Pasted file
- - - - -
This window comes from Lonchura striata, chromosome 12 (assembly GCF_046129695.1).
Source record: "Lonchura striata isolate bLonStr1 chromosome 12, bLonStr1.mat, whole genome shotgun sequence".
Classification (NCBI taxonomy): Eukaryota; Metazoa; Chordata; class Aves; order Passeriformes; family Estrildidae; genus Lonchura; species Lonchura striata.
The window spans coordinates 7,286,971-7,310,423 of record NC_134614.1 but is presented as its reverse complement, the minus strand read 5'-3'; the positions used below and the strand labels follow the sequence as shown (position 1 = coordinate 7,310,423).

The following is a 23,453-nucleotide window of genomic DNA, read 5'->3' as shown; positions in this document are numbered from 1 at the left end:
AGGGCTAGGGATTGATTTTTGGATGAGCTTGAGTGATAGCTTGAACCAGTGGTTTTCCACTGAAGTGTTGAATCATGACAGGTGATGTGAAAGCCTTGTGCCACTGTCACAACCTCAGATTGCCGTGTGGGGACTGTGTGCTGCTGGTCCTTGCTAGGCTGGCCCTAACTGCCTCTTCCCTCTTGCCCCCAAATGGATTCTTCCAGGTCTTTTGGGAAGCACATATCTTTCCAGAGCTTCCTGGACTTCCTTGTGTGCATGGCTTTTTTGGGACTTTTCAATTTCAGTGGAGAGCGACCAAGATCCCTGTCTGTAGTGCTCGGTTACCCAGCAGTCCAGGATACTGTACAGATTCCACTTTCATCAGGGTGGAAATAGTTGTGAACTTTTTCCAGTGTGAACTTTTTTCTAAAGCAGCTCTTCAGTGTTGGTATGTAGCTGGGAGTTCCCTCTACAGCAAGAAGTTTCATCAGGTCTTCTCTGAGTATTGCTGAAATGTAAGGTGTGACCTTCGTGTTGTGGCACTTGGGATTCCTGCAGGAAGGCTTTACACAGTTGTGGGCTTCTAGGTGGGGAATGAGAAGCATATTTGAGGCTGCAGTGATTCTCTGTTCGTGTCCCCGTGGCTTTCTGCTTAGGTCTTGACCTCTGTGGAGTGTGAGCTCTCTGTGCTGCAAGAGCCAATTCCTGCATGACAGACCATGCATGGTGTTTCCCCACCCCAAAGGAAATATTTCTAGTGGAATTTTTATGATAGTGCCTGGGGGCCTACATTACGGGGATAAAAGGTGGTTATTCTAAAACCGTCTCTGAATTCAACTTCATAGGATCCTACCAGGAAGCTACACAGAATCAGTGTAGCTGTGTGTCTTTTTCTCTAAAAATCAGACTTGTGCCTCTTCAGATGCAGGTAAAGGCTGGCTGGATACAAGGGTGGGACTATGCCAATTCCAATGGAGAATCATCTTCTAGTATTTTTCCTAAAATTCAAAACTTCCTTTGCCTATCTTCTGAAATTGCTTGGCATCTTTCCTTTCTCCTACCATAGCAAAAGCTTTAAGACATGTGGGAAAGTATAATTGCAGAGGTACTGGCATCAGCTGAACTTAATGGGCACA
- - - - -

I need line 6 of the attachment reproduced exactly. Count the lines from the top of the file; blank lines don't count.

AGGGCTAGGGATTGATTTTTGGATGAGCTTGAGTGATAGCTTGAACCAGTGGTTTTCCACTGAAGTGTTGAATCATGACAGGTGATGTGAAAGCCTTGTGCCACTGTCACAACCTCAGATTGCCGTGTGGGGACTGTGTGCTGCTGGTCCTTGCTAGGCTGGCCCTAACTGCCTCTTCCCTCTTGCCCCCAAATGGATTCTTCCAGGTCTTTTGGGAAGCACATATCTTTCCAGAGCTTCCTGGACTTCCTTGTGTGCATGGCTTTTTTGGGACTTTTCAATTTCAGTGGAGAGCGACCAAGATCCCTGTCTGTAGTGCTCGGTTACCCAGCAGTCCAGGATACTGTACAGATTCCACTTTCATCAGGGTGGAAATAGTTGTGAACTTTTTCCAGTGTGAACTTTTTTCTAAAGCAGCTCTTCAGTGTTGGTATGTAGCTGGGAGTTCCCTCTACAGCAAGAAGTTTCATCAGGTCTTCTCTGAGTATTGCTGAAATGTAAGGTGTGACCTTCGTGTTGTGGCACTTGGGATTCCTGCAGGAAGGCTTTACACAGTTGTGGGCTTCTAGGTGGGGAATGAGAAGCATATTTGAGGCTGCAGTGATTCTCTGTTCGTGTCCCCGTGGCTTTCTGCTTAGGTCTTGACCTCTGTGGAGTGTGAGCTCTCTGTGCTGCAAGAGCCAATTCCTGCATGACAGACCATGCATGGTGTTTCCCCACCCCAAAGGAAATATTTCTAGTGGAATTTTTATGATAGTGCCTGGGGGCCTACATTACGGGGATAAAAGGTGGTTATTCTAAAACCGTCTCTGAATTCAACTTCATAGGATCCTACCAGGAAGCTACACAGAATCAGTGTAGCTGTGTGTCTTTTTCTCTAAAAATCAGACTTGTGCCTCTTCAGATGCAGGTAAAGGCTGGCTGGATACAAGGGTGGGACTATGCCAATTCCAATGGAGAATCATCTTCTAGTATTTTTCCTAAAATTCAAAACTTCCTTTGCCTATCTTCTGAAATTGCTTGGCATCTTTCCTTTCTCCTACCATAGCAAAAGCTTTAAGACATGTGGGAAAGTATAATTGCAGAGGTACTGGCATCAGCTGAACTTAATGGGCACA